WordPress 2.4 has been cancelled, and we’ll be going straight to 2.5 in early March. Tarski 2.1 is being written for compatibility with that next version, and hence will be delayed until then too. Keep track of our plans for the release on the roadmap page (which has just moved from the ‘Help’ section to the ‘About’ section).
The major feature of Tarski 2.1 thus far is the move to entirely widgetised footers and sidebars. I’m in the midst of writing and testing an upgrade script to convert people’s current options to the new widget-based ones. If you have any comments or suggestions about that, please post on the forum. Patches, bug reports etc. should be posted on the issue tracker ticket for the changes.
I’ve updated the website with a link to the Tarski Subversion repository, specifically to the latest stable branch (which is what you should be using; 2.0.5 is the latest release from that branch). Hopefully more people will try using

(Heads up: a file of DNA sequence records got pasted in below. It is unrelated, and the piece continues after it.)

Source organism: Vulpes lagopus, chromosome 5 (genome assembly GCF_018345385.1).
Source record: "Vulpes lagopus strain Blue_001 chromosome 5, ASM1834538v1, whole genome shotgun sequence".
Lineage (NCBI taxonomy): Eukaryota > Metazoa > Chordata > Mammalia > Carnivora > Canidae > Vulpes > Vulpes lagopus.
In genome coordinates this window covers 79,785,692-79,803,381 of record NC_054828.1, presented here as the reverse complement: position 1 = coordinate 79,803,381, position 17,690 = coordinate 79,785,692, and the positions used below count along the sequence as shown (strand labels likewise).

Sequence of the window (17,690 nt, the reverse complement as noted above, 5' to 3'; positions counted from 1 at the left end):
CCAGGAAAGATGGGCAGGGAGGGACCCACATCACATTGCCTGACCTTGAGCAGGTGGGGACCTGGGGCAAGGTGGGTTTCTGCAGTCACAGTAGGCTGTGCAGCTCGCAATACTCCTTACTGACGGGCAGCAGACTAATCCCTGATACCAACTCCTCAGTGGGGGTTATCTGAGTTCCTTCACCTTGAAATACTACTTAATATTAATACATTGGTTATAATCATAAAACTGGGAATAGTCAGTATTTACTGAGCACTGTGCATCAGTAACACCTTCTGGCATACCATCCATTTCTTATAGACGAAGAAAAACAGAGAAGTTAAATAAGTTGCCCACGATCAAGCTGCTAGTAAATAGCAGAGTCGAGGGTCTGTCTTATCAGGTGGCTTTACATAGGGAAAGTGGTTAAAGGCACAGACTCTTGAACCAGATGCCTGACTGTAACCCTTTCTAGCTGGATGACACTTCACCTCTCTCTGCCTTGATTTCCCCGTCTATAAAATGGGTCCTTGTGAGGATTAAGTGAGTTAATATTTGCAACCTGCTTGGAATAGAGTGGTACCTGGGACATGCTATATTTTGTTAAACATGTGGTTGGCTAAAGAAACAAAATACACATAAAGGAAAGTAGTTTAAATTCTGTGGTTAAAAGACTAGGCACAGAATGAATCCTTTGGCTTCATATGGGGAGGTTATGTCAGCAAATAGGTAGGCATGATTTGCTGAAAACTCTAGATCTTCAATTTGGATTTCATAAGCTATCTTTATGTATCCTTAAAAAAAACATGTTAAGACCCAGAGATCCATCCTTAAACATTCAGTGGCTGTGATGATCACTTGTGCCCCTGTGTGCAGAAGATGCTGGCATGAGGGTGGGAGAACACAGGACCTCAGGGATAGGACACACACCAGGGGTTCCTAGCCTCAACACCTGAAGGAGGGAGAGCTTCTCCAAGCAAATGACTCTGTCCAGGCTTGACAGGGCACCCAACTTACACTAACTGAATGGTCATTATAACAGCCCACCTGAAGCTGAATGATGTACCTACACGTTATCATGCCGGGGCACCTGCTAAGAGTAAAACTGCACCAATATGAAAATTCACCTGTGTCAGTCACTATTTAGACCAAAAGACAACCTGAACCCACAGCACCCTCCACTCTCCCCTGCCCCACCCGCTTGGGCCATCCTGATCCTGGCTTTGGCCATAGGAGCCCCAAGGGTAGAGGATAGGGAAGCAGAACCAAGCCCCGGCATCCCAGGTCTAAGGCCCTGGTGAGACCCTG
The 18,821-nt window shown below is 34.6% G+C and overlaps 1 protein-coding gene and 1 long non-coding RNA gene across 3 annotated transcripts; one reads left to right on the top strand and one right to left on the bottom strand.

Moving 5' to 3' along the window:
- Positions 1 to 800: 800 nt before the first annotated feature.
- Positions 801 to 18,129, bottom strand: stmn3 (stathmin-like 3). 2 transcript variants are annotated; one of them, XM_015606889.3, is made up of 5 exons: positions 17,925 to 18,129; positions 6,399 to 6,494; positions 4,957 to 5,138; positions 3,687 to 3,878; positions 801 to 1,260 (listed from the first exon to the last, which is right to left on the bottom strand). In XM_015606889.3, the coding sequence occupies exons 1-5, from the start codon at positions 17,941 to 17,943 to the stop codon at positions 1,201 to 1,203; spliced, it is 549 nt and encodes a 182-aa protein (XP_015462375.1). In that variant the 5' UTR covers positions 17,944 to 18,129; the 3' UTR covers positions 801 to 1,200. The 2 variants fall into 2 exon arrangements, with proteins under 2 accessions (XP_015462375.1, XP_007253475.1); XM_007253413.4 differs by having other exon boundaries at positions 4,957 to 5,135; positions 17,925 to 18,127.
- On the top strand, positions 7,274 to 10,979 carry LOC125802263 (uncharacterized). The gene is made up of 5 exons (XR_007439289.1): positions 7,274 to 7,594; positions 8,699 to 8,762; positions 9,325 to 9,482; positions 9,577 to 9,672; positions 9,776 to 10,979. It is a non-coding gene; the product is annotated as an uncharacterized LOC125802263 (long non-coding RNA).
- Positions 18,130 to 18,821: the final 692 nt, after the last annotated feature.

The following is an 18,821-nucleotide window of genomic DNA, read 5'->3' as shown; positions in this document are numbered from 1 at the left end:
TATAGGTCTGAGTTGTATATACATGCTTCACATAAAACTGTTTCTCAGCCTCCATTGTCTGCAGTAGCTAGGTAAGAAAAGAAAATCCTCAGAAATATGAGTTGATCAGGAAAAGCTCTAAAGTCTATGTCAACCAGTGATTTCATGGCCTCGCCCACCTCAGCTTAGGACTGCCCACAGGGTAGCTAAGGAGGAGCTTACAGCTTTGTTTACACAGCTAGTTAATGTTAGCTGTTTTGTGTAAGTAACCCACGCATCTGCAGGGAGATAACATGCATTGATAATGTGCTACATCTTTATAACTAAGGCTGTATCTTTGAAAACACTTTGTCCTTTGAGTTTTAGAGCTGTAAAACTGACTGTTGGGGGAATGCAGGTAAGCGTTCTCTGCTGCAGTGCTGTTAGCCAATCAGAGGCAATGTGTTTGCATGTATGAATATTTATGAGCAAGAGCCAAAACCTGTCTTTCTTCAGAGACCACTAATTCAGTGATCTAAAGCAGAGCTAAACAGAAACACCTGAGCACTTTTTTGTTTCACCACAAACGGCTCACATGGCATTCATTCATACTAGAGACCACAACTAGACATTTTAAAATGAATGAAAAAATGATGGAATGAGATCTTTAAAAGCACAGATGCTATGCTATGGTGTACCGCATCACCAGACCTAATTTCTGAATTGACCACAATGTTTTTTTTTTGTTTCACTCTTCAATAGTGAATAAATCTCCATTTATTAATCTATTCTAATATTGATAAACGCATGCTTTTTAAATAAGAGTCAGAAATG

svn to keep their WordPress and Tarski installations updated; it’s a little more work initially, but it makes maintenance far, far easier, as well as allowing you to take advantage of the latest security fixes, general bug fixes, and other improvements with the minimum of effort. There are a bunch of tutorials out there on this subject (for example, this one). If people are interested I can write up a quick tutorial on how I keep things up to date on this site.
Tarski 2.0.5 was initially slated as a pure bugfix release, but as with most things, it grew in the making. Details are in the changelog.